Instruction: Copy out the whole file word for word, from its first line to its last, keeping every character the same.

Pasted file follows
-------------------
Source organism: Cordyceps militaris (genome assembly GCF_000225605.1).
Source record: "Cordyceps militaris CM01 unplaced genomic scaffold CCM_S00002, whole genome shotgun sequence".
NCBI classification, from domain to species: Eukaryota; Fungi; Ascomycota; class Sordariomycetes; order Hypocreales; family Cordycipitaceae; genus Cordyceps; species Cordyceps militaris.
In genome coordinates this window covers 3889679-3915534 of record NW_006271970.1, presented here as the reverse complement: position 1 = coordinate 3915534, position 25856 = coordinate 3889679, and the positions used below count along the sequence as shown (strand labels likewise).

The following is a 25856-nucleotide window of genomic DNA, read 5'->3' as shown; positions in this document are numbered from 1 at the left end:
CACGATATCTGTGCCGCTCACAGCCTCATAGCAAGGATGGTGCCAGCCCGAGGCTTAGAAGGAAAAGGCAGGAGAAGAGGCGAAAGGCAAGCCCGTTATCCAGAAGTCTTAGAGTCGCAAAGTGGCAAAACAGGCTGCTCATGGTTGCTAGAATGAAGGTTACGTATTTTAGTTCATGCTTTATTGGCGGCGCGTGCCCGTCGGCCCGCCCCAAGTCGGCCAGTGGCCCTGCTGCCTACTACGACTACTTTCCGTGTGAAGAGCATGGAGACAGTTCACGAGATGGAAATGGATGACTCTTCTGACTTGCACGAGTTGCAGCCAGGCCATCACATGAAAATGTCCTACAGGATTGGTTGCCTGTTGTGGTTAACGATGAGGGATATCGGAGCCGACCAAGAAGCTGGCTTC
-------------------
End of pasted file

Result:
Source organism: Cordyceps militaris (genome assembly GCF_000225605.1).
Source record: "Cordyceps militaris CM01 unplaced genomic scaffold CCM_S00002, whole genome shotgun sequence".
NCBI classification, from domain to species: Eukaryota; Fungi; Ascomycota; class Sordariomycetes; order Hypocreales; family Cordycipitaceae; genus Cordyceps; species Cordyceps militaris.
In genome coordinates this window covers 3889679-3915534 of record NW_006271970.1, presented here as the reverse complement: position 1 = coordinate 3915534, position 25856 = coordinate 3889679, and the positions used below count along the sequence as shown (strand labels likewise).

The following is a 25856-nucleotide window of genomic DNA, read 5'->3' as shown; positions in this document are numbered from 1 at the left end:
CACGATATCTGTGCCGCTCACAGCCTCATAGCAAGGATGGTGCCAGCCCGAGGCTTAGAAGGAAAAGGCAGGAGAAGAGGCGAAAGGCAAGCCCGTTATCCAGAAGTCTTAGAGTCGCAAAGTGGCAAAACAGGCTGCTCATGGTTGCTAGAATGAAGGTTACGTATTTTAGTTCATGCTTTATTGGCGGCGCGTGCCCGTCGGCCCGCCCCAAGTCGGCCAGTGGCCCTGCTGCCTACTACGACTACTTTCCGTGTGAAGAGCATGGAGACAGTTCACGAGATGGAAATGGATGACTCTTCTGACTTGCACGAGTTGCAGCCAGGCCATCACATGAAAATGTCCTACAGGATTGGTTGCCTGTTGTGGTTAACGATGAGGGATATCGGAGCCGACCAAGAAGCTGGCTTC